Higher mark-ups, stable refining margins and likely inventory gains will aid state-run oil refiners and marketers’ earnings in the ongoing quarter.
Marketing margins of the three public sector fuel retailers—Indian Oil Corporation Ltd., Bharat Petroleum Corporation Ltd. and Hindustan Petroleum Corporation Ltd.—are the highest in nine months, having risen nearly 30 percent on an average over the previous month in March.
Diesel and petrol have been deregulated and retail prices move in line with the global trend in India, world’s third-biggest importer of oil. While the crude surged more than 16 percent in the quarter ended December, auto fuels costs rose by up to one percent, according to Bloomberg data. Oil marketers didn’t increase prices ahead of the December elections in Gujarat, Prime Minister Narendra Modi’s home state, bringing down their margins. In comparison, they increased retail prices of auto fuels this quarter even as Brent crude fell nearly 2 percent.
The fall in crude since early January also helped retailers earn more on every litre of fuel sold. The markup on petrol and diesel averaged at Rs 2.8 and Rs 2.9 a litre, respectively, so far compared with Rs 1.9 and Rs 2.2 in the previous quarter.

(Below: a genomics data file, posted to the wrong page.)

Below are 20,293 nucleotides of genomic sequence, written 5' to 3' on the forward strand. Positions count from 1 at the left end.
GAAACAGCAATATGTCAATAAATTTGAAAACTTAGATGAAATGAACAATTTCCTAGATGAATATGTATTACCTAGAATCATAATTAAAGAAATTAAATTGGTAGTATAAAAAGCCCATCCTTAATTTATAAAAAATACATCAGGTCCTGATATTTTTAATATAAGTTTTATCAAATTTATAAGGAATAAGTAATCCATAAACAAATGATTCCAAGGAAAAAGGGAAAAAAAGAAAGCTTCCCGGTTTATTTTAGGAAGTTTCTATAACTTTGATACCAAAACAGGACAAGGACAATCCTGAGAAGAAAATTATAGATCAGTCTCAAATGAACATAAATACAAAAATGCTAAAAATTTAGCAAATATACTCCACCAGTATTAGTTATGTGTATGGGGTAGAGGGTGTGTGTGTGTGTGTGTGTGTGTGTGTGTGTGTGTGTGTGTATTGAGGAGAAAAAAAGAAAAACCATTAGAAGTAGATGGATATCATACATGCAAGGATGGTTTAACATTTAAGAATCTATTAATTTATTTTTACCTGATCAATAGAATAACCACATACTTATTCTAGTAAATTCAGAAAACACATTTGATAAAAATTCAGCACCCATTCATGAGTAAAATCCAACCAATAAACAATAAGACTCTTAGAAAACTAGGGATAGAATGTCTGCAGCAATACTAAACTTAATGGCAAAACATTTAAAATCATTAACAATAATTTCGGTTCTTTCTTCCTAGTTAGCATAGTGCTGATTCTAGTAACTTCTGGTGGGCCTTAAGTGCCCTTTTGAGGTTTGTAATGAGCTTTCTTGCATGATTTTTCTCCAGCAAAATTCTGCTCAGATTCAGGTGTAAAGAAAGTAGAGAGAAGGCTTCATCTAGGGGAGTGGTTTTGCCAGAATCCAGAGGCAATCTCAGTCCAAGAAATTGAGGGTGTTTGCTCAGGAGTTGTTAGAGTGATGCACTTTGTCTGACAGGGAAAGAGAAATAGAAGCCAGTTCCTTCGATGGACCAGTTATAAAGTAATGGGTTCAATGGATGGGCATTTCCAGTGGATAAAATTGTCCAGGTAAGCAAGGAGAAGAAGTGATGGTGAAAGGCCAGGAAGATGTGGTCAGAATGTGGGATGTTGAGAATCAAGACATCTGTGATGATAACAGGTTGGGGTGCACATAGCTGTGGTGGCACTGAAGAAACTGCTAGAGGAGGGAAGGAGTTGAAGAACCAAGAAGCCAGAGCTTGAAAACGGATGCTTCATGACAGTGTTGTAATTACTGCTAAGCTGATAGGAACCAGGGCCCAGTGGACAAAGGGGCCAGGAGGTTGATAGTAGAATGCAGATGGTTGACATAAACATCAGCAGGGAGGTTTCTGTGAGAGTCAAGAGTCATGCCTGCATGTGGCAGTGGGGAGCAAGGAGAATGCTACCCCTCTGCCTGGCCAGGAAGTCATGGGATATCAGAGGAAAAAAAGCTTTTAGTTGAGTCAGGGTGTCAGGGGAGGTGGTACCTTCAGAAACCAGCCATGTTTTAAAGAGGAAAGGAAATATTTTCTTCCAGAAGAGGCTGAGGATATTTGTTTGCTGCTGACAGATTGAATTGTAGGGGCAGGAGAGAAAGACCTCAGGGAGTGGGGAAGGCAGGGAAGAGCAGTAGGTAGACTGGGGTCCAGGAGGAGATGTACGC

That’s expected to benefit HPCL and BPCL more as retail sale of fuel contributes nearly 45 percent and 55 percent, respectively, to their operational profit.
While oil prices have fallen this quarter, they are still higher than the average of previous three months. Brent crude, the Asian benchmark, averaged around $67.24 a barrel so far compared with 61.4 in the previous quarter.
Oil refiners maintain an inventory. If the market price falls, refiners that bought the existing stock at higher prices end up selling through retail outlets at lower rates, and vice-versa.
Since the average crude prices are higher this quarter, refiners are expected to earn more since they purchased oil at a lower price. That could give them the third straight inventory gain.
Stable Refining Margins
Singapore gross refining margins, the Asian benchmark, have averaged around $6.9 per barrel so far during the quarter—marginally down from the previous three months but the overall rising trend remained intact. A higher GRM means refiners earn more for processing every barrel of crude.